This whole coder / startup thing leaves me cold. I really don’t see the point in it. We have seen these high-tech revolutions before and they always collapse, because when something becomes trendy and is endlessly plugged as a good way to make money without actually knowing how to do anything that a million people also do; then pretty soon ten million people are doing it.
Every single programmer in America has a job that’s either (a) done at lower cost by somebody in a developing country, and/or (b) can and probably will be automated. 90% of the coders that are in their 20’s today will not be a coder in their 50’s. It’s a short term job; we’ve seen this cycle three times in the last 50 years, when (a) we need tons of programmers, and then (b) they all get laid off.
Which is a good thing, actually, to force them into other jobs. Coding is not an intellectual pursuit. Out of all the people who say the are “coders”, about 10% of them actually are. The rest of them just markup existing code fragments and/or use front end tools that do most of the work.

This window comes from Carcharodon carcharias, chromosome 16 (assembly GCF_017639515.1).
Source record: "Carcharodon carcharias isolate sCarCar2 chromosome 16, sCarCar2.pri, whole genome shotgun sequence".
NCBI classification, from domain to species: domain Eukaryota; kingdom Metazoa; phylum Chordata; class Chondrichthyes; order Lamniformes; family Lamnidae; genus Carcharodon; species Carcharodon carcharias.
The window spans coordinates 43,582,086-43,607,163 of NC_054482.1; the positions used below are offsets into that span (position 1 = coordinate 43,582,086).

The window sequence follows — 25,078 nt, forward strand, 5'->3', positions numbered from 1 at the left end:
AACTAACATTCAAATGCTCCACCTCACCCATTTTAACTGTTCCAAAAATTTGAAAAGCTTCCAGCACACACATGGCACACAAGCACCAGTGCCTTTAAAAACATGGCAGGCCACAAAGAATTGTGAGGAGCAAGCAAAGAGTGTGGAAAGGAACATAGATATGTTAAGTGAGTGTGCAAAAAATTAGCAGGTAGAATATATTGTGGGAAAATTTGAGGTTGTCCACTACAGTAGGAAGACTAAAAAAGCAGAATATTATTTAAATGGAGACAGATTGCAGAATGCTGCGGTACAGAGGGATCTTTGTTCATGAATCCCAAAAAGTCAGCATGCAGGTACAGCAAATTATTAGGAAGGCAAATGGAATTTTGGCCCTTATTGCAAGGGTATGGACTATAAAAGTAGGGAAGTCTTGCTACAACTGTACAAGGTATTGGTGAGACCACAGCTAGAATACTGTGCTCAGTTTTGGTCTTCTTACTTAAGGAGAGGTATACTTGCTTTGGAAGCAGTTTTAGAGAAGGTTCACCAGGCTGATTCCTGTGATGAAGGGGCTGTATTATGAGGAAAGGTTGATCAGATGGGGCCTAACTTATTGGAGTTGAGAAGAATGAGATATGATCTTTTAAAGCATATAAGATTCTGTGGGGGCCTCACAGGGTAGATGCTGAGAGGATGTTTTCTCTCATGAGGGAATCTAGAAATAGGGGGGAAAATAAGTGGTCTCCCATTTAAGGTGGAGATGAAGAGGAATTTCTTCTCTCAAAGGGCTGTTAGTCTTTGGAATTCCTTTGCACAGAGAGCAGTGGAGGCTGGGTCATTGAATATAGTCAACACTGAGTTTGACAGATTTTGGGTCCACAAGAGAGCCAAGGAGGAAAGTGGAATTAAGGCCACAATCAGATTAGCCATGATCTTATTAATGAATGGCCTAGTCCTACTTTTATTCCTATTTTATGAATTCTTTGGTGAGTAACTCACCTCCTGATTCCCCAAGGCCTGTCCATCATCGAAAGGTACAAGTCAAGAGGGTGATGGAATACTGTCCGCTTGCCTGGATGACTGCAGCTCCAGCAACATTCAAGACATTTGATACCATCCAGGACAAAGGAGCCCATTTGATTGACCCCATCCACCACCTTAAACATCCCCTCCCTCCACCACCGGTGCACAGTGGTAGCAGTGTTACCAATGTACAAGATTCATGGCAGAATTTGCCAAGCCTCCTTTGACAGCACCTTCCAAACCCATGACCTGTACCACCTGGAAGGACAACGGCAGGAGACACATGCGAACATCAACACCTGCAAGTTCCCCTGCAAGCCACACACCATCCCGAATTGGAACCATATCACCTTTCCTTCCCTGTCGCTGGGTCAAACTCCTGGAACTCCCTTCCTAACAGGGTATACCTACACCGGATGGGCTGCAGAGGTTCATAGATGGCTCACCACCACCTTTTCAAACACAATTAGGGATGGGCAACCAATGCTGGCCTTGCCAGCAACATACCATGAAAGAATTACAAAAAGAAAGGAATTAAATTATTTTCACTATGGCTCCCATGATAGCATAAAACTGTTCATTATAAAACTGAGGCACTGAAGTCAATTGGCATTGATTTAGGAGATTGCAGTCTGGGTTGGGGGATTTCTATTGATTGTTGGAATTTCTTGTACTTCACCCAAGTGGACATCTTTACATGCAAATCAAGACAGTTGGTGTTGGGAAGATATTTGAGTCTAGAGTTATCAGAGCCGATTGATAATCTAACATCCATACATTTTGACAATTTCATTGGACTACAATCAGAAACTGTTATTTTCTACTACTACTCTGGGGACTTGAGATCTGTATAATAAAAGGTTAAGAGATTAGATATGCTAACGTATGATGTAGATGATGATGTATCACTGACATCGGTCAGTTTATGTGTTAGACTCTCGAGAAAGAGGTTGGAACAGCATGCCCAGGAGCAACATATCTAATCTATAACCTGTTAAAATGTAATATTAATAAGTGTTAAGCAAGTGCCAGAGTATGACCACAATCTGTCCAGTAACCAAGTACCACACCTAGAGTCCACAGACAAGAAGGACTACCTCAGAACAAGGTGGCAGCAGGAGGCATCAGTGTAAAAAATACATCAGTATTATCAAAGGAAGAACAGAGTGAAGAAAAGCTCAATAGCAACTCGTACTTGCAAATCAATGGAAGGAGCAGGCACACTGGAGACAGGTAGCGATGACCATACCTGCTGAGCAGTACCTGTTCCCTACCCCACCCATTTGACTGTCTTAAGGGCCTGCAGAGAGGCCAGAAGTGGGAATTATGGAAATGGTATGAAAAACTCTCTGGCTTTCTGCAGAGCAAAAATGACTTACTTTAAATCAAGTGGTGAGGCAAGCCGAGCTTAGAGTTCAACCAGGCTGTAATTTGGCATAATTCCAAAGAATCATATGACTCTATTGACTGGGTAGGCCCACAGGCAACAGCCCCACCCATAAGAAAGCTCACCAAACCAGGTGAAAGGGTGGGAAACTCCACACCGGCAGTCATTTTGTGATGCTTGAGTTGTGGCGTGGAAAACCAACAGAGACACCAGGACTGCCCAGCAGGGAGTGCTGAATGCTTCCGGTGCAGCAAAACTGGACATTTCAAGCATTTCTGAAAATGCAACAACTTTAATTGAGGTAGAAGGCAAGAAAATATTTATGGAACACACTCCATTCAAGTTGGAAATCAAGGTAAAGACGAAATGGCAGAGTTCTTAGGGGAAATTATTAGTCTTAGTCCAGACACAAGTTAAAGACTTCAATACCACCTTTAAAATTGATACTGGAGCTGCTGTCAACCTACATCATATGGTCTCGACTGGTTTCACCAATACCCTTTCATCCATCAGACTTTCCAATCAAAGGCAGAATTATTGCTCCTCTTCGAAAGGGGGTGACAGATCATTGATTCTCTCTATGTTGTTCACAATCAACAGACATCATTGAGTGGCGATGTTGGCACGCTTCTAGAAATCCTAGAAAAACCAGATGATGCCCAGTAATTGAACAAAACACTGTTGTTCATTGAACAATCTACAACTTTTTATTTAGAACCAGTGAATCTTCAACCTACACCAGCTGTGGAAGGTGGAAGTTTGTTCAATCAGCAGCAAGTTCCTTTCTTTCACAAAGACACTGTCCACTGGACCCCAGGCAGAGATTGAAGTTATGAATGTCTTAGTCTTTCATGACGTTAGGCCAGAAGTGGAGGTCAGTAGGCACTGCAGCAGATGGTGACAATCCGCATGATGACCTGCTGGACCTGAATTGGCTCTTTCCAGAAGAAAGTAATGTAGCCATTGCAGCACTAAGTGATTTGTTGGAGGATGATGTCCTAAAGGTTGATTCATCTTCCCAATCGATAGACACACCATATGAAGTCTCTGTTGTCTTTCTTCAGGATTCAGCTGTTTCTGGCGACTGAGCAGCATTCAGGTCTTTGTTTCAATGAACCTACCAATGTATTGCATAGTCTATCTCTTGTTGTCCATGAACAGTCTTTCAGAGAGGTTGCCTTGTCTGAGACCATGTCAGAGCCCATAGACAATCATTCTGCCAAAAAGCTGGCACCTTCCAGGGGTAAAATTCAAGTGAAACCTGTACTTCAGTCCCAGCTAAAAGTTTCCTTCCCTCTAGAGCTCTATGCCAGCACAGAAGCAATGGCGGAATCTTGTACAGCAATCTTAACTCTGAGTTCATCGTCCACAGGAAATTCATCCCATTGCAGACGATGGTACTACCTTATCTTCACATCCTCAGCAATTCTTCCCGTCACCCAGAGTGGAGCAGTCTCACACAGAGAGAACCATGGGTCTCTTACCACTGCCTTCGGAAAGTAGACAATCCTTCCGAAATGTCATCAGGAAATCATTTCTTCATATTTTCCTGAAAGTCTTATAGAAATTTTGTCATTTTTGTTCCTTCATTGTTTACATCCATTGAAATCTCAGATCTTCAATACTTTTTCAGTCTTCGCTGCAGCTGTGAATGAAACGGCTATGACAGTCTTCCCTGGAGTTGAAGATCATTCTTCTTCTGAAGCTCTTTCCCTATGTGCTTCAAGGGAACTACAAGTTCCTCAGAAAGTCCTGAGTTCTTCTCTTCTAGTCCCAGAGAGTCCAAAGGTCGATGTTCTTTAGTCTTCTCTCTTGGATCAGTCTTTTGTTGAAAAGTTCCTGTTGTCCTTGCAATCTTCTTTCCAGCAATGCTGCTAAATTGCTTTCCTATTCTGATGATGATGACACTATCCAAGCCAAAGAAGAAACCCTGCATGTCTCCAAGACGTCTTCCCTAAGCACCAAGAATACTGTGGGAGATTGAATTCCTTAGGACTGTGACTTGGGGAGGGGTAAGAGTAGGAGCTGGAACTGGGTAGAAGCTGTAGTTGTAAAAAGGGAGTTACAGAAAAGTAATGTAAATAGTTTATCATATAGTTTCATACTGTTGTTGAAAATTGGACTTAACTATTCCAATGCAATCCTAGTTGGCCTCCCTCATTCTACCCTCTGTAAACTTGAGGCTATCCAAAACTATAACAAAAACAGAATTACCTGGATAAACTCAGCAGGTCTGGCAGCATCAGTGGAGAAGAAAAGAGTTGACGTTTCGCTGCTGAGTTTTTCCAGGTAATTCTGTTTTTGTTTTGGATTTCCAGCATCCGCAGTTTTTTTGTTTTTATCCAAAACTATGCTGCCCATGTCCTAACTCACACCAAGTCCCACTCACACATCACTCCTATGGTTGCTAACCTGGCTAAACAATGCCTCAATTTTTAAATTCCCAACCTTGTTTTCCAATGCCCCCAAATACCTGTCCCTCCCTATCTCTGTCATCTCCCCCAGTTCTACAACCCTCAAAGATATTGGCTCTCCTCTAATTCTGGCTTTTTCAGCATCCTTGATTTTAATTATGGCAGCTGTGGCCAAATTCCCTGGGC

But when someone says — “I believe it will take all of Texas working together,” then I get the same creeping feeling as I get when I hear people talk about UBI. Wasn’t one of the trademarks of Texas about rugged individualism; not collectivism? I do know that that rugged individualism, whether in Texas or anywhere else, will outlive the coding / startup fad, because that is what nature prefers.
Texas has an active technology sector based in Austin. They are mostly large corporations who come to Austin because the wage competition for programmers is cheaper here.
Texas, if anything, is becoming more individualistic, and less collective. The person who started the thread seems not to understand this.